The next X-Prize: How about a 250 m.p.g. car?

By , Staff writer of The Christian Science Monitor

The challenge: Build the world's most fuel-efficient production car - one that gets maybe 250 miles per gallon and causes little or no pollution. The payoff: prize money from the group that awarded $10 million for the world's first private spaceflight two years ago.

When the X-Prize Foundation unveils its new high-mileage car contest later this year, it will join a small but growing number of competitive prizes for energy development. Instead of watching President Bush and Congress wrangle for months to just get Detroit to boost fuel efficiency by a few miles per gallon, why not offer fat cash prizes to the private sector for breakthrough technologies? Proponents say it's a cheaper and faster way to unhook America from its oil dependency.

"Ford's Model T got 25 miles per gallon, and today a Ford Explorer gets 18 miles per gallon," says Peter Diamandis, X-Prize Foundation chairman. "We believe the time is ripe for a fundamental change in what we drive - and we believe an X-Prize in this area can drive a substantial change."

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Several of the prize ideas are coming from the federal government. For example:

• The Department of Energy (DOE) is authorized to award up to $10 million in incentives for next-generation technology that could turn wood and other fiber into ethanol.

• The DOE was also authorized by last fall's energy legislation to offer a $5 million "Freedom Prize" for tangible methods to cut US dependence on imported oil.

One drawback is that no money has yet been appropriated for either prize. But interest appears to be catching on. In hearings April 27, Congress weighed a proposal for a new "H-Prize," which would dangle $100 million in awards to speed up development of hydrogen-powered cars.

"There's been a rediscovery of prize competitions in the private sector, and now it looks like government is starting to follow," says Thomas Kalil, senior fellow at the Center for American Progress, a Washington think tank.

Such contests aren't new. In 1795, Nicholas Appert won 12,000 francs and Napoleon's gratitude for a canning system that fed his army unspoiled food. Charles Lindbergh flew across the Atlantic solo to win a $25,000 prize in 1927.

And the results have sometimes been impressive. Within a year after Lindbergh's feat, the number of aircraft in the US had quadrupled and the number of pilots tripled, says Mr. Diamandis.

Modest government interest has been growing of late. US agencies procure new technology mostly through contracts with universities and companies. Taxpayers typically pay, whether or not companies or researchers actually succeed.

But government interest in prizes began to grow after 1996, when the $10 million Ansari X-Prize was announced for a privately financed craft to fly into space.

Interest in the space prize spurred Mr. Kalil, then deputy assistant to President Clinton for technology and economic policy, to organize a National Academy of Engineering investigation into inducement prizes. The study found key advantages, including contests' ability to attract a broader spectrum of ideas and participants, cut costs and bureaucratic barriers, shift risk for achieving results to contestants, leverage financial resources, and inspire the public. In its final report, the academy recommended that "Congress encourage federal agencies to experiment more extensively with inducement prize contests."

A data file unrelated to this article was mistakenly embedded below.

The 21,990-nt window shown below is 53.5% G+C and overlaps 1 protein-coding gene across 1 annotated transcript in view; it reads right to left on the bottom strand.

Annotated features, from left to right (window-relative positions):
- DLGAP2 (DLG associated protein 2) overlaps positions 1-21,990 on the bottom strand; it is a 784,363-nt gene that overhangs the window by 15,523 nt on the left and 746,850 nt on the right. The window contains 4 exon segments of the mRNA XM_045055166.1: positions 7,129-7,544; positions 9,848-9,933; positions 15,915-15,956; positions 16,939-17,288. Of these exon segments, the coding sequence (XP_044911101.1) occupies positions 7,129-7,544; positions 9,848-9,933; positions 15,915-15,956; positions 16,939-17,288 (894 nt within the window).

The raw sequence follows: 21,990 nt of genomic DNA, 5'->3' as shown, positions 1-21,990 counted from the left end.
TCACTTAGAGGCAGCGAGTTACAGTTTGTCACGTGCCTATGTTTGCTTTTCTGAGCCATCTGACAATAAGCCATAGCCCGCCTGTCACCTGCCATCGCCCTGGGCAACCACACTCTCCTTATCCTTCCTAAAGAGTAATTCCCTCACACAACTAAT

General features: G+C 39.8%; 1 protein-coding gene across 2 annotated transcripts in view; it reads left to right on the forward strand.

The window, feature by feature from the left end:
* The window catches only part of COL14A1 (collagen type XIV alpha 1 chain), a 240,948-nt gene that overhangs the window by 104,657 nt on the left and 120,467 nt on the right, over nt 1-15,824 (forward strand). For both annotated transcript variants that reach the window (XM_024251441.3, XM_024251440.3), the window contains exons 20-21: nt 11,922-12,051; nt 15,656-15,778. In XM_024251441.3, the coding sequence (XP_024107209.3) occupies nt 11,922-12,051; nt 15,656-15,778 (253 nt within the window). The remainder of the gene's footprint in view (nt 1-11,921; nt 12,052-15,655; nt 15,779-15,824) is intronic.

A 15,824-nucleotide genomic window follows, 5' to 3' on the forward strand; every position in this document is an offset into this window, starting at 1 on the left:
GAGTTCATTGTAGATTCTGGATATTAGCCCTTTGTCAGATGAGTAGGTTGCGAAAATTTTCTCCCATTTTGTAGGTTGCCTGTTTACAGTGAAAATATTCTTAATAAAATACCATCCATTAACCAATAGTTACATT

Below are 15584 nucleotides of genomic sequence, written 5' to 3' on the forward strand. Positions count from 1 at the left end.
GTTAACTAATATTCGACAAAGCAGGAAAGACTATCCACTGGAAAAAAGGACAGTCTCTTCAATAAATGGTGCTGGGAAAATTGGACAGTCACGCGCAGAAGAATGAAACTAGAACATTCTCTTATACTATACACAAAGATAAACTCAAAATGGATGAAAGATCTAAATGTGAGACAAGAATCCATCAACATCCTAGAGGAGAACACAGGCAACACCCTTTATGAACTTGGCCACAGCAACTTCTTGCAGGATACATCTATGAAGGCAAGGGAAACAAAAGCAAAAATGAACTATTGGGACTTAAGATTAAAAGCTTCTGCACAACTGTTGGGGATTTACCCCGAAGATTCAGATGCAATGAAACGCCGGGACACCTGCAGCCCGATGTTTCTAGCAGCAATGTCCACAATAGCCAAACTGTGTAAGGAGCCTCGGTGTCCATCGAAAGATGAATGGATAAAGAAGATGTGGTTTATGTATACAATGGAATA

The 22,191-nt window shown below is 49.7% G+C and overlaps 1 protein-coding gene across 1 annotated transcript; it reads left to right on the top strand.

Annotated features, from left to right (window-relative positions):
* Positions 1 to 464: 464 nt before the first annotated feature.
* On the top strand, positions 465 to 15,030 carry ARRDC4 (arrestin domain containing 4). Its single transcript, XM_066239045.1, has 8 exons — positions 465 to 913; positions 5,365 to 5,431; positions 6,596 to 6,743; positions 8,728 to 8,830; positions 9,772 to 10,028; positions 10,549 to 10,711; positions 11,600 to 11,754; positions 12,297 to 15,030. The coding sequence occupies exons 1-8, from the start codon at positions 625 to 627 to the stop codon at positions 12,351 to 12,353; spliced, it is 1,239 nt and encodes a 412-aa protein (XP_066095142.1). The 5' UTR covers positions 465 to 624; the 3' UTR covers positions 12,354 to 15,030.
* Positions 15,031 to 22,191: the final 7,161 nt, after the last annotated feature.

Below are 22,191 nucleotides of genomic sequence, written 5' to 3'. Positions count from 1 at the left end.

On Friday, the National Aeronautics and Space Administration announced a new $2.5 million contest - to be administered by the X-Prize Foundation - called the "Lunar Lander Challenge." Winners of the contest must develop a lander that can take off, hover, travel 100 meters, land - and then take off again and return to the starting point.

Back on Earth, former Rep. Robert Shamansky wants to propose a national contest for a high-mileage car.

During his first tour in the US Congress in 1982, when the nation was still reeling from the second oil shock, the Ohio Democrat sponsored a bill to award $150 million to the developer of a car that got at least 80 miles per gallon. His bill foundered after he lost his reelection bid. Now, running in Ohio's 12th District, he hopes to revive the plan.

The idea may have been ahead of its time, Mr. Shamansky says in a phone interview. But "we have to be less dependent on oil - period. The contest idea was good then - and it's good now."

Pulling off such contests also requires a bit of P.T. Barnum showmanship to motivate the right people.

"There are countless failures you don't hear about," says Diamandis of the X-Prize Foundation. "It's all about creating the dynamic to attract the maverick thinker.... It's not about the gizmo - it's about the human being."

That means inspiring the likes of Felix Kramer, a California Internet entrepreneur who hopes to partner with a big auto company to create a high-mileage car. That's what his CalCars team did in September 2004, when it developed the prototype of a Toyota Prius with an electric cord, which users could plug in to charge a beefed-up battery. The extra reliance on electric power gives the "Prius-plus" better than 80 miles per gallon.

"Whatever this competition does, it has to somehow get Detroit involved," Mr. Kramer says. "A big golden carrot should help do that."

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